Earnings season is winding down, with only a few of my larger holdings yet to report, and so is my Annual Review of all of the stocks in my Real Money Portfolio — so I’ve got another installment of that for you today, sharing my updated opinion on a bunch of holdings (including a few buys and sells along the way), as well as a new stock for consideration and some updates from the week that was. We’ll start with the crazy expensive “cloud” stocks, since those are all sort of connected by their valuation.
Okta (OKTA) 1.6% position, $42.50 cost basis. I’ve taken some profits in mid-$130s today (and have sold off about 40% of the position over the past year), but will hold most of my shares going into earnings. Rapid growth in the sales backlog (RPO) could boost the shares sharply higher as they sell more to large customers, but at 30X sales I think it will have to be a spectacular quarter (March 5) to justify the valuation.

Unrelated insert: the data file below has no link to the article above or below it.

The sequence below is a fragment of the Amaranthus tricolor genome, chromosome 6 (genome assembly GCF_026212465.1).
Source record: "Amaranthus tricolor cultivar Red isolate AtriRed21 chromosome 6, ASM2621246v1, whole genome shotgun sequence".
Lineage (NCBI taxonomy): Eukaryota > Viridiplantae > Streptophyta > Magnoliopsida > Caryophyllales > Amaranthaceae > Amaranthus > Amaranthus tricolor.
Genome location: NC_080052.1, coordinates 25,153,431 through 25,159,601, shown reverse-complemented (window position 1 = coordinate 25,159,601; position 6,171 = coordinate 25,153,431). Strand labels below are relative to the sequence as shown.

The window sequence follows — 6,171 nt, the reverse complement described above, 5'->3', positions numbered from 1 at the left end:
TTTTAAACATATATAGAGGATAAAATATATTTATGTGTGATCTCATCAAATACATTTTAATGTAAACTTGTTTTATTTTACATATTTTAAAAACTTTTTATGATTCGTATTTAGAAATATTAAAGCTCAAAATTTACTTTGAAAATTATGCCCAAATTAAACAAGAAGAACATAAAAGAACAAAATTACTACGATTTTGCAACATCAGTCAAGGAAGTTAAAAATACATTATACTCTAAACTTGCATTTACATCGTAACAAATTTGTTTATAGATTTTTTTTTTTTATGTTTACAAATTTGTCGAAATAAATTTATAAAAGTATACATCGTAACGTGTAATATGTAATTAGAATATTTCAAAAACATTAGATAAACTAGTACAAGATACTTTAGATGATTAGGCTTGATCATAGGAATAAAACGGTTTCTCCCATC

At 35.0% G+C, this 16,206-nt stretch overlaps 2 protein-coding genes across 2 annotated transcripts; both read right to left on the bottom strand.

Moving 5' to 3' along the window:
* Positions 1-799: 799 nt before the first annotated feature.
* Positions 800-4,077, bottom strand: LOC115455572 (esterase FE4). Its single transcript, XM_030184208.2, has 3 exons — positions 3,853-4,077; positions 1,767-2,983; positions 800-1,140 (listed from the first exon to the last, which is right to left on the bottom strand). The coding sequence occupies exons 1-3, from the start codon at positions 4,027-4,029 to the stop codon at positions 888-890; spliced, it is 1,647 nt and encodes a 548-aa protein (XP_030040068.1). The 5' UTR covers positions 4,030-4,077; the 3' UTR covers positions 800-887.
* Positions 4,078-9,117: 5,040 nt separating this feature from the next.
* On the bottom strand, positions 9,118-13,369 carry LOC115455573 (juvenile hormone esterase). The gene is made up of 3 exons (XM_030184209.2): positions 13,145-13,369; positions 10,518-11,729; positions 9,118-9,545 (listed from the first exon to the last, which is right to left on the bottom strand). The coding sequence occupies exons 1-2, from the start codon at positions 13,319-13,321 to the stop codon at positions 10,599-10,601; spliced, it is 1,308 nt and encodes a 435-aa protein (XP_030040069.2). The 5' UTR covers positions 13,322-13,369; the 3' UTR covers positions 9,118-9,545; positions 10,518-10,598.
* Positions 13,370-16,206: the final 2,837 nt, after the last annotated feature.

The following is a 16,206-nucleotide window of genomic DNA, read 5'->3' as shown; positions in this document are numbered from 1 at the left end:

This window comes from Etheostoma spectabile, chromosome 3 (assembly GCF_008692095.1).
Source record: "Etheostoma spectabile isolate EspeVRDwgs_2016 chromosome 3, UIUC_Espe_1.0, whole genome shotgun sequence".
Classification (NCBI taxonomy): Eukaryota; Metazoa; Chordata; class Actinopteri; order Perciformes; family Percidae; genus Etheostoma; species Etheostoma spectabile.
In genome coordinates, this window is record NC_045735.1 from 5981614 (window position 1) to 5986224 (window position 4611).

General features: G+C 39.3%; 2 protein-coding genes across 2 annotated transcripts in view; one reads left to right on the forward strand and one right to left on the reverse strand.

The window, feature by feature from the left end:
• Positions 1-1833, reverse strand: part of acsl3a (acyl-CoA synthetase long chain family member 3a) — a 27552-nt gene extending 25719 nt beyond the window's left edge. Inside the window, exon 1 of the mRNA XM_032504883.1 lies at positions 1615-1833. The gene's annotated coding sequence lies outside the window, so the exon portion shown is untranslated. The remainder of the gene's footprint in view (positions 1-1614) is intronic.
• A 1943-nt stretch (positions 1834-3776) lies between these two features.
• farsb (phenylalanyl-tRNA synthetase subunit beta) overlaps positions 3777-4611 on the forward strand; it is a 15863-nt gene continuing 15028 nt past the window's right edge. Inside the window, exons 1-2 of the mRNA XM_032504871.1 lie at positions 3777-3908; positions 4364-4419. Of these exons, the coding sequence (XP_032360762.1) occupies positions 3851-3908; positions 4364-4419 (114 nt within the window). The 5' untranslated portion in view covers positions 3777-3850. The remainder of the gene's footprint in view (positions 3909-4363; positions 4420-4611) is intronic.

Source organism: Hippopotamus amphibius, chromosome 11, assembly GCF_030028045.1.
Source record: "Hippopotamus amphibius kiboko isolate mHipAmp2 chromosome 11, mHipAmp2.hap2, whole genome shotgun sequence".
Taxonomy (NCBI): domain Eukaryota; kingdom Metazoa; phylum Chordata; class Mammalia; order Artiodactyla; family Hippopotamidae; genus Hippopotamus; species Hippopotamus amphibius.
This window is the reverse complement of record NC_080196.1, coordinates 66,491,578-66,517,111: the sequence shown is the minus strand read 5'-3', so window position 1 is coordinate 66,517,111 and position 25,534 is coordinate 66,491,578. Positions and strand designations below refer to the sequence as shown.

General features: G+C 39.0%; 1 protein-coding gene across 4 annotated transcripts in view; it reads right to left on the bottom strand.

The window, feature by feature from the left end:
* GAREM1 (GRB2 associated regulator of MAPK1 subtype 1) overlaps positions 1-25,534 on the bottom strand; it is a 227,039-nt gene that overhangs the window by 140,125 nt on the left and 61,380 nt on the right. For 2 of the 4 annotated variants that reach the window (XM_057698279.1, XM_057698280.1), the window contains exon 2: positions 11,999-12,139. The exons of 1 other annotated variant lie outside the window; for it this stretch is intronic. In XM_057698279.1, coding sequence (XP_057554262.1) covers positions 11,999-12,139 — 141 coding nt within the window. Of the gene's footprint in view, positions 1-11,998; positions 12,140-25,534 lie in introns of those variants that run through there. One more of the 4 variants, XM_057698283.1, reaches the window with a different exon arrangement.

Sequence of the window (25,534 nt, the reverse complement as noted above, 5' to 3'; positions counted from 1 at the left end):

Okta (OKTA) is a cybersecurity/”Identity as a Service” stock that I’ve held for almost two years now, buying gradually during 2018 and taking profits on about 40% of my position during the past year (including this week). Like all of the cloud software stocks, it’s trading at a nutty valuation — and has traded at a nutty valuation for essentially its entire life as a public company. Analysts generally remain positive about the growth and the potential to continue dramatically growing their market, and about their increasing sales to their largest customers, but sentiment about all of the cloud software stocks is at least as important to Okta’s share price as is their specific performance right now. The group tends to travel together, and you need look no further than Zscaler (ZS) and it’s disappointing report last night to see what happens when there’s a little weakness in revenue (ZS is down 14% on the day as I type).
The company has shown steady growth but no real improvement on the books yet, they don’t make a profit and the current estimate is that they won’t be profitable until the revenue hits about a billion dollars a year, roughly doubling from what they did over the past four quarters, and that will likely come in 2022 or 2023), but that’s still all quite theoretical because the ...